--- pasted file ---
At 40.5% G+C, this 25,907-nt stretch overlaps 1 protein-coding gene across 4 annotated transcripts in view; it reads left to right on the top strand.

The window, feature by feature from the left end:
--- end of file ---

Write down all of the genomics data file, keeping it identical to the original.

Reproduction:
At 40.5% G+C, this 25,907-nt stretch overlaps 1 protein-coding gene across 4 annotated transcripts in view; it reads left to right on the top strand.

The window, feature by feature from the left end: